Copyright © American Library Association. All rights reserved --This text refers to an alternate Hardcover edition.

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Product Details

  • Series: Looking Glass Wars
  • Hardcover: 384 pages
  • Publisher: Dial; 1St Edition edition (September 26, 2006)
  • Language: English
  • ISBN-10: 0803731531
  • ASIN: B000NA1XRG
  • Product Dimensions: 9.3 x 6.3 x 1.3 inches
  • Shipping Weight: 1.2 pounds
  • Average Customer Review: 4.1 out of 5 stars  See all reviews (278 customer reviews)
  • Amazon Best Sellers Rank: #2,468,823 in Books (See Top 100 in Books)

Customer Reviews

Top Customer Reviews

Format: Hardcover
I don't normally write book reviews and I have no intention of heading off in this direction too often, but "The Looking Glass Wars" inspired me enough to share my enthusiasm. Frank Beddor's book takes the premise of Lewis Carroll's "Alice in Wonderland" adventures and stands it on its head. Essentially, what Beddor does is re-imagine Carroll's fantasies as the true adventures of a young girl named Alyss (Carroll even got the name wrong, apparently!), a princess who lives in an alternate universe called Wonderland. As the book opens, she is the heir apparent about to celebrate her seventh birthday, but is forced to make an escape when her evil aunt murders her parents and lays claim to the throne. Fleeing through a `looking glass,' Alice is deposited in mid-18th century England, where she is soon relating her tales to an opportunistic English writer named Reverend Charles Dodgson (whose nom-de-plume -in reality -is Lewis Carroll).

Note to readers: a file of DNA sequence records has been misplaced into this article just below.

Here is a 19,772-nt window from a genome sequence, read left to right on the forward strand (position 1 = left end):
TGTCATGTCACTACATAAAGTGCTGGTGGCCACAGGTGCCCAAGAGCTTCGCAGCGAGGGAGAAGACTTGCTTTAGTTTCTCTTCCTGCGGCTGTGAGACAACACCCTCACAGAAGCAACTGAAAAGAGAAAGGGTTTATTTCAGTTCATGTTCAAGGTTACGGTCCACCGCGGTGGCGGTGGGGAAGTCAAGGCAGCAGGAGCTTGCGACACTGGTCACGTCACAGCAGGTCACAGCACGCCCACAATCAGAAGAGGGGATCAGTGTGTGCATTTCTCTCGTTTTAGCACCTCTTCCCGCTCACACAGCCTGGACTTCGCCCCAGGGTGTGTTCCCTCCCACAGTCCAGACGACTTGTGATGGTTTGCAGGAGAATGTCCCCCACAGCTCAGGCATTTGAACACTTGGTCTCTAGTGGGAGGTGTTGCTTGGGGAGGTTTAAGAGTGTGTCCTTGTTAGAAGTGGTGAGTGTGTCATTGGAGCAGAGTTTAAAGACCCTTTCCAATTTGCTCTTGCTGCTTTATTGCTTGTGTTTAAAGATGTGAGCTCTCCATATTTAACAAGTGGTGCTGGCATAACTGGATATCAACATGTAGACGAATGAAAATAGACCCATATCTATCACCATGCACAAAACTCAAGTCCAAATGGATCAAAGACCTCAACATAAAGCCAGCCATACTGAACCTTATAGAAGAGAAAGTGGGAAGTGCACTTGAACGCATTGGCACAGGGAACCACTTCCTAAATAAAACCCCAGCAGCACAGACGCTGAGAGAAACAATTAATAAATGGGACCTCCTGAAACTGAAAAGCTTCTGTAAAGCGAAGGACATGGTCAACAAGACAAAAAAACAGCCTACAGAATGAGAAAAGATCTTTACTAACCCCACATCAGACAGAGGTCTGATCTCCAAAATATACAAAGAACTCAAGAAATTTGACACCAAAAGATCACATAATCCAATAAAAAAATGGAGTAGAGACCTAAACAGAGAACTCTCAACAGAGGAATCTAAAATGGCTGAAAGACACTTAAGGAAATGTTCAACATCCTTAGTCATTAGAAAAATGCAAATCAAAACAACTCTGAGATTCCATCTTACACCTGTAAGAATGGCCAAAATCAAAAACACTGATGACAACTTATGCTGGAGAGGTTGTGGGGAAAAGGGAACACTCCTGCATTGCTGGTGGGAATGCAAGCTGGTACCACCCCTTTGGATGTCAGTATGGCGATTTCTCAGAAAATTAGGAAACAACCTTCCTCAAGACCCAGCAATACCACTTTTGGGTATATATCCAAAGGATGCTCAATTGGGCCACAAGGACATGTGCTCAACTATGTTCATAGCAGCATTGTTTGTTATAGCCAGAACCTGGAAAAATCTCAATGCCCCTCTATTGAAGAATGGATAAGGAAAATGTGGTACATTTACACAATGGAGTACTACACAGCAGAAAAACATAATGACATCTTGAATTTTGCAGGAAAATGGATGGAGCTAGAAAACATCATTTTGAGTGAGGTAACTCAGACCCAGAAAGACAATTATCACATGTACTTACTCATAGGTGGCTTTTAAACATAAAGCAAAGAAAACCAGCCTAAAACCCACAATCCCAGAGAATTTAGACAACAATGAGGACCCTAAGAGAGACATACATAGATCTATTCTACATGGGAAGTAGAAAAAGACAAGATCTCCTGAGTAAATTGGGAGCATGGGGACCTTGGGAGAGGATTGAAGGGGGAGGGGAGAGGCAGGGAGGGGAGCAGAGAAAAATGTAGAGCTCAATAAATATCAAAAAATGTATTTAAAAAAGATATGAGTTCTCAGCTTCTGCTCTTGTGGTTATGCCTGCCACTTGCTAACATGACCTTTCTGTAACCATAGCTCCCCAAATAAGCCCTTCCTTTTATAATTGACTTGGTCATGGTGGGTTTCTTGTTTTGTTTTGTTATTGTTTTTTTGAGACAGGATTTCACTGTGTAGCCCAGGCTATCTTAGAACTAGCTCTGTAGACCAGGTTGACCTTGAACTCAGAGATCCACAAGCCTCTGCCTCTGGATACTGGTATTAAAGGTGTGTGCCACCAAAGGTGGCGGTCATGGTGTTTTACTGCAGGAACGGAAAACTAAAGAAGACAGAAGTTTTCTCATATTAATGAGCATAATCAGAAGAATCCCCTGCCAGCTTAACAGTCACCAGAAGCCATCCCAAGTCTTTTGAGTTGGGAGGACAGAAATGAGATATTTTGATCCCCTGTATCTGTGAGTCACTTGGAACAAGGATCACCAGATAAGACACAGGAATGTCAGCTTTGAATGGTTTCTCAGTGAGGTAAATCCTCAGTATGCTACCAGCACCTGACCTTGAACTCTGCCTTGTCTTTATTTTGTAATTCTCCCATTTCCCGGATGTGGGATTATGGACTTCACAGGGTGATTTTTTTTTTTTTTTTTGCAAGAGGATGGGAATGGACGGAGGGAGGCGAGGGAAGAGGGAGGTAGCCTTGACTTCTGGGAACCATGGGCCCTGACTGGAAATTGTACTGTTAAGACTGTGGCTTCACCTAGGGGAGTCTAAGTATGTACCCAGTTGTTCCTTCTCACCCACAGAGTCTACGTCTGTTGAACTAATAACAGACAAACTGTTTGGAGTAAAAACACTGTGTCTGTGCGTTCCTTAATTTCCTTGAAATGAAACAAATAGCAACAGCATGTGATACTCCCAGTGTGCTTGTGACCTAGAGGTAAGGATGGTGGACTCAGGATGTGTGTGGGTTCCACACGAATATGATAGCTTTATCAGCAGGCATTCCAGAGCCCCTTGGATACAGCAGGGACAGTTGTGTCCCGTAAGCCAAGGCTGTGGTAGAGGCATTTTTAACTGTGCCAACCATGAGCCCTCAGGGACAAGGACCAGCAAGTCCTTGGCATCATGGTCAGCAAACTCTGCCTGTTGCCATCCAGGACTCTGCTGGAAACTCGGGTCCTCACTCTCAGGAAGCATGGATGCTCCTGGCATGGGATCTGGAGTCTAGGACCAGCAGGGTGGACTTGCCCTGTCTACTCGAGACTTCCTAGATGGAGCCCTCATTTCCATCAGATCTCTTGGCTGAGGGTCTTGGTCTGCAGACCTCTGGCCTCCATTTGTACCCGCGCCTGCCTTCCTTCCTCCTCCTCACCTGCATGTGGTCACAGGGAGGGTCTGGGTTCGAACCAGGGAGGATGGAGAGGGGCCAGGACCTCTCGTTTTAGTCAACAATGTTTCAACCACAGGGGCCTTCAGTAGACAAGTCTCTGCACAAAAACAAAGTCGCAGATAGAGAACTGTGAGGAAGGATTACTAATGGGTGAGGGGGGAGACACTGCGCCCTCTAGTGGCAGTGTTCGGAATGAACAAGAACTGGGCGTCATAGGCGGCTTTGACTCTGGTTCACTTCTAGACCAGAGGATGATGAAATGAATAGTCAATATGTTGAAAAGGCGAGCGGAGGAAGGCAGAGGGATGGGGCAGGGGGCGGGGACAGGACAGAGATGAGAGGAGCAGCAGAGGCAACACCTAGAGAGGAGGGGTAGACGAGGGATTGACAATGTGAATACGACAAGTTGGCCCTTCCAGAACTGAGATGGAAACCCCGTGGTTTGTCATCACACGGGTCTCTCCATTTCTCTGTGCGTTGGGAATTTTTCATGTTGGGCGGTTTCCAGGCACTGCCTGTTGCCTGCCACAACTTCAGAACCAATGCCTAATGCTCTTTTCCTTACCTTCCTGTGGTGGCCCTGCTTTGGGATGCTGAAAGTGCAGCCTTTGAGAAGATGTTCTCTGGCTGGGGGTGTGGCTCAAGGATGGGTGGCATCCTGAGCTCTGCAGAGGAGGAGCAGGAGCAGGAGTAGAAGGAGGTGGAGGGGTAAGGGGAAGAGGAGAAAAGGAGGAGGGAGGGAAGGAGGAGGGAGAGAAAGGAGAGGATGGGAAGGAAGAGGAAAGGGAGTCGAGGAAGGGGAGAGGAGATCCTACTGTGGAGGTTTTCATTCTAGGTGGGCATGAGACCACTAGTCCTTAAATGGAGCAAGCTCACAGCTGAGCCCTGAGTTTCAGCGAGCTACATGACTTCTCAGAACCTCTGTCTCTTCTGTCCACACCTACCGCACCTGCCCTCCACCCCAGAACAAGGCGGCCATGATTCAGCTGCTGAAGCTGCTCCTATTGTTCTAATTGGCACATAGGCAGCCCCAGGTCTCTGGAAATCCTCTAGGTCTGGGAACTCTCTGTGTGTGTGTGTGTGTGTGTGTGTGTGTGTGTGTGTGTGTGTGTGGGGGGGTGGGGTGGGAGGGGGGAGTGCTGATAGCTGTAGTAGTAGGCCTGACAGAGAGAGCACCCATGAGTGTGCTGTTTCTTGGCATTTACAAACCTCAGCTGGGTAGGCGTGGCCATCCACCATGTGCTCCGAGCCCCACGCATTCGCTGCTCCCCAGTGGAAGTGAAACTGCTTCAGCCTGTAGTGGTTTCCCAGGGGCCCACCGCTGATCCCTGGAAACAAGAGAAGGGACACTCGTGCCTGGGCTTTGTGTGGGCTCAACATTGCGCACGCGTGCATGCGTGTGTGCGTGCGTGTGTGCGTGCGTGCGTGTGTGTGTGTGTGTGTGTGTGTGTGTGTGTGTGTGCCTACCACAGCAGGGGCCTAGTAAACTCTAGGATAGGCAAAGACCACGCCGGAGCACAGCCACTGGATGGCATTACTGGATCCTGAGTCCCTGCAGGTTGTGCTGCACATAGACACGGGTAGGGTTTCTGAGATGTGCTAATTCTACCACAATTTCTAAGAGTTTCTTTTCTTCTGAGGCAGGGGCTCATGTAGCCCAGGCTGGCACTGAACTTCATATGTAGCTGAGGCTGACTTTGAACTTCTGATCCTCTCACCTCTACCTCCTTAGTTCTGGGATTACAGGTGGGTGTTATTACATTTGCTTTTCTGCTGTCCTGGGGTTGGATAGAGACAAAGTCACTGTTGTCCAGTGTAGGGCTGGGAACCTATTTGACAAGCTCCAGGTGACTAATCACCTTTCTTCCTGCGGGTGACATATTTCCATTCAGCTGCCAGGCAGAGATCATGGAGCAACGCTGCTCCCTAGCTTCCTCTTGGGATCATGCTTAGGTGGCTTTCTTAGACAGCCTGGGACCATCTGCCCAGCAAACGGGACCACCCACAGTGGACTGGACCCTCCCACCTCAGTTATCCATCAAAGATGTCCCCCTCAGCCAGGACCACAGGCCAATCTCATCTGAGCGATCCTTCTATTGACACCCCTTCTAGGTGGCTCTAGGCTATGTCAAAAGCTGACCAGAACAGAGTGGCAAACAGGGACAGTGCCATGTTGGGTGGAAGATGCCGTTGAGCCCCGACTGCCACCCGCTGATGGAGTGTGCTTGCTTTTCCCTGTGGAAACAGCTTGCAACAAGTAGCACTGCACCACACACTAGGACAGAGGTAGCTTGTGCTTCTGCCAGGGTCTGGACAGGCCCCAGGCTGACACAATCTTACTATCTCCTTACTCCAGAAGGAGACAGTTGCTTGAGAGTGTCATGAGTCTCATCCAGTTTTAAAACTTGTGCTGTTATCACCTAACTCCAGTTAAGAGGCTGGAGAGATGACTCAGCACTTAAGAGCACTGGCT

While it is not necessary to know Carroll's work to enjoy "The Looking Glass Wars", it certainly would add to the reader's awareness of Beddor's humor. Throughout the book, he utilizes characters from Carroll's work in amusingly re-imagined forms; Here, the White Rabbit is a seven-foot tall albino tutor named Bibwit Harte (just unscramble the letters a bit and there you go). The Cheshire cat is actually a mercenary fighting for the evil Redd, who represents the wicked Queen of Hearts. The Mad Hatter is a loyalist named Hatter Madigan, who searches the Earth for Alice so he may return her to Wonderland and help her to regain the throne. The innately clever underpinning of Beddor's book is how he can gently poke fun at Carroll's work, by making his fantastical descriptions and flights of fancy as a basis for Alyss' reality.
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Format: Hardcover
The reviews I've seen here seem to consist of either glowing praise or unbeliveable hatred. The book I read doesn't warrant either response.

It's "eh." It's not the worst book I've ever read. It was a relatively quick read, because it didn't give me very much to think about. It's certainly not what I would call good, either. It's a bit too much like what you might get if a hack Hollywood screenwriter enamored of True Lies got hold of Alice.